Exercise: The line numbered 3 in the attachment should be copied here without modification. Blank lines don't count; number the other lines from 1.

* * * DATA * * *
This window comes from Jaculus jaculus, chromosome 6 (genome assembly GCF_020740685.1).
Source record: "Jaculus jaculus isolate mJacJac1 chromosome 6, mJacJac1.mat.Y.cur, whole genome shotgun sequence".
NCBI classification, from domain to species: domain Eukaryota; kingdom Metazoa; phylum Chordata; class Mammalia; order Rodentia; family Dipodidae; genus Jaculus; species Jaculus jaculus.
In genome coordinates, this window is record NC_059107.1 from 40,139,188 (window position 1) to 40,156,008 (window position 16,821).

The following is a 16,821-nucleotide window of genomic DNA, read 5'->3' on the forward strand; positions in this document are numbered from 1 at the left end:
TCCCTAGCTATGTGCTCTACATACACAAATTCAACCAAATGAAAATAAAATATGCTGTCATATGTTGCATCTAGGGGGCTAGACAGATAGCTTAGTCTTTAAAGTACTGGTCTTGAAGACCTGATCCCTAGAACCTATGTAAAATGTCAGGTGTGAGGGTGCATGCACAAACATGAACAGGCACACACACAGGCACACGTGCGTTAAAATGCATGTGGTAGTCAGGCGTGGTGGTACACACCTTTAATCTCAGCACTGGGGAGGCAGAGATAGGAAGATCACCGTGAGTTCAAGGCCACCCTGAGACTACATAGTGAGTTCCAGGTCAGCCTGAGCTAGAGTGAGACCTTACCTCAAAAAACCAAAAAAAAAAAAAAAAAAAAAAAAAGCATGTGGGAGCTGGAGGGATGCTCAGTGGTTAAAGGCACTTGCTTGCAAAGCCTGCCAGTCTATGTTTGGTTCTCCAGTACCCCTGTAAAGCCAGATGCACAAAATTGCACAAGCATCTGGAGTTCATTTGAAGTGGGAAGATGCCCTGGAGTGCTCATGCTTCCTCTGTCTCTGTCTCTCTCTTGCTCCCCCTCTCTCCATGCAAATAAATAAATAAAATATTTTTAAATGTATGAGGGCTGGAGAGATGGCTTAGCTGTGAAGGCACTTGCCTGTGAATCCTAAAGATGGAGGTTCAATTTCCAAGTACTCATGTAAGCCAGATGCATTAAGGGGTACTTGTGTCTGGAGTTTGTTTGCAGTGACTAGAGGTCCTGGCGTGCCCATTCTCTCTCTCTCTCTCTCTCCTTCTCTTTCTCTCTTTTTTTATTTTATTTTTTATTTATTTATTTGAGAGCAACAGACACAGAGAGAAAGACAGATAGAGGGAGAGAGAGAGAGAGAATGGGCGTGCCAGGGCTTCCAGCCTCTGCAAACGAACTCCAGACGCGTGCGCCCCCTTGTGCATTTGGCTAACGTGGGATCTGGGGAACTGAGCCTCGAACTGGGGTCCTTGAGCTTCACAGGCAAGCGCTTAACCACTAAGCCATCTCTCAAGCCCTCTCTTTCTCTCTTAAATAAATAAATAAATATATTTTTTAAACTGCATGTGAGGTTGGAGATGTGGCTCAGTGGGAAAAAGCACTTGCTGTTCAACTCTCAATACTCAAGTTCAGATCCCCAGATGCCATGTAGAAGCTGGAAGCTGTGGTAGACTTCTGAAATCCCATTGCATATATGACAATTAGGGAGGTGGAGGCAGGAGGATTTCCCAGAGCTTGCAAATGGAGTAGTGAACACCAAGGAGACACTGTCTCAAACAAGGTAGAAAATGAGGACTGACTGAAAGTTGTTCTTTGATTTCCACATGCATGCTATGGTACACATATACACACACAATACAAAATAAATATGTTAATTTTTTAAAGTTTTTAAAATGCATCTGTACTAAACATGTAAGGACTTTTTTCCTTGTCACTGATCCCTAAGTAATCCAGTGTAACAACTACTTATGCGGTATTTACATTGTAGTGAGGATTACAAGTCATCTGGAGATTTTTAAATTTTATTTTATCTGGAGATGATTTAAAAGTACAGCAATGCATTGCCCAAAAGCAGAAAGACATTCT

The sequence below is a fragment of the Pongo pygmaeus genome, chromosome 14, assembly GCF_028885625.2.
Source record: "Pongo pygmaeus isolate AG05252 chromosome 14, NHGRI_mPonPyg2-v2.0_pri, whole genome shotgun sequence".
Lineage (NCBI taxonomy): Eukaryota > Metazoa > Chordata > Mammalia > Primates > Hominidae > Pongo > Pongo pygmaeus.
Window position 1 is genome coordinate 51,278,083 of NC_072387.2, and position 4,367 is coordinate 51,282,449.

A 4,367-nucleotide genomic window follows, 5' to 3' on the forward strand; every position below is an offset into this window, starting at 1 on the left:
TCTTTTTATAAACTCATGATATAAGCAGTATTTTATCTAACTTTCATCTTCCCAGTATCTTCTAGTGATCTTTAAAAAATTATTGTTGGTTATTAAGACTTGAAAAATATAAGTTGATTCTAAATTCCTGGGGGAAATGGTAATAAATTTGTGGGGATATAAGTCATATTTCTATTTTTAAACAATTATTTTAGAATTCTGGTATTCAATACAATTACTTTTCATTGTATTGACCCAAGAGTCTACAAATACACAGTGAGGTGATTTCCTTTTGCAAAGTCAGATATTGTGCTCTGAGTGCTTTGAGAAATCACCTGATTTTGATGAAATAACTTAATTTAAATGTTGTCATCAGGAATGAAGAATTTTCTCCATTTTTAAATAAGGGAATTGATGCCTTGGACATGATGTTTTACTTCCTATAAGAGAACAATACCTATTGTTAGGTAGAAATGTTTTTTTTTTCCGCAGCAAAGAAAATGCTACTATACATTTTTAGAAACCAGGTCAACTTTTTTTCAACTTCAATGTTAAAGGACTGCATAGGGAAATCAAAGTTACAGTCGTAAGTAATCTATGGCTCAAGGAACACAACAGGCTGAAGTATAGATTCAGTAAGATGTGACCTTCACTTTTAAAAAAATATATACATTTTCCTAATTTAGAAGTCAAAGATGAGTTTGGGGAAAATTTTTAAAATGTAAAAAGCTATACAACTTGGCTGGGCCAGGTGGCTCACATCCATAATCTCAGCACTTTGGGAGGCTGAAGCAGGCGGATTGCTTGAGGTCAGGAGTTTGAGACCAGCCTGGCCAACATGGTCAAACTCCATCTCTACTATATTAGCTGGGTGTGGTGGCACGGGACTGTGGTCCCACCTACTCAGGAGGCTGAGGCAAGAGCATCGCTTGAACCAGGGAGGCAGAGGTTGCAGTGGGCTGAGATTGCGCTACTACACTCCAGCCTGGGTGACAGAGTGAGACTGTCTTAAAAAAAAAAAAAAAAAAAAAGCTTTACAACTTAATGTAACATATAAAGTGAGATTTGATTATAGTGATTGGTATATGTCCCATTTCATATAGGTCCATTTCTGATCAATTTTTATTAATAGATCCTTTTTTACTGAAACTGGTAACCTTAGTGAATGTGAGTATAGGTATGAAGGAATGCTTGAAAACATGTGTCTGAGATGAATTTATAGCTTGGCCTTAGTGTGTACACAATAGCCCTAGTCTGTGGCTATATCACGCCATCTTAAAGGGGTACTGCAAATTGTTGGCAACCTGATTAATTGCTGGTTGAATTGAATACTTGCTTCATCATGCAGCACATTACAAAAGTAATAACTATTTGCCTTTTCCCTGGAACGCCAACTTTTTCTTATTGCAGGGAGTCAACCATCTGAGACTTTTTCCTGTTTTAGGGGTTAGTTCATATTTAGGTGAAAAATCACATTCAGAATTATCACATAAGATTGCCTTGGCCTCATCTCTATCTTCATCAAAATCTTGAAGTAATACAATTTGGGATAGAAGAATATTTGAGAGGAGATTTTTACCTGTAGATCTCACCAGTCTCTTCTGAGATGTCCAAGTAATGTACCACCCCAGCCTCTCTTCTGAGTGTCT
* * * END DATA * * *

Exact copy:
NCBI classification, from domain to species: domain Eukaryota; kingdom Metazoa; phylum Chordata; class Mammalia; order Rodentia; family Dipodidae; genus Jaculus; species Jaculus jaculus.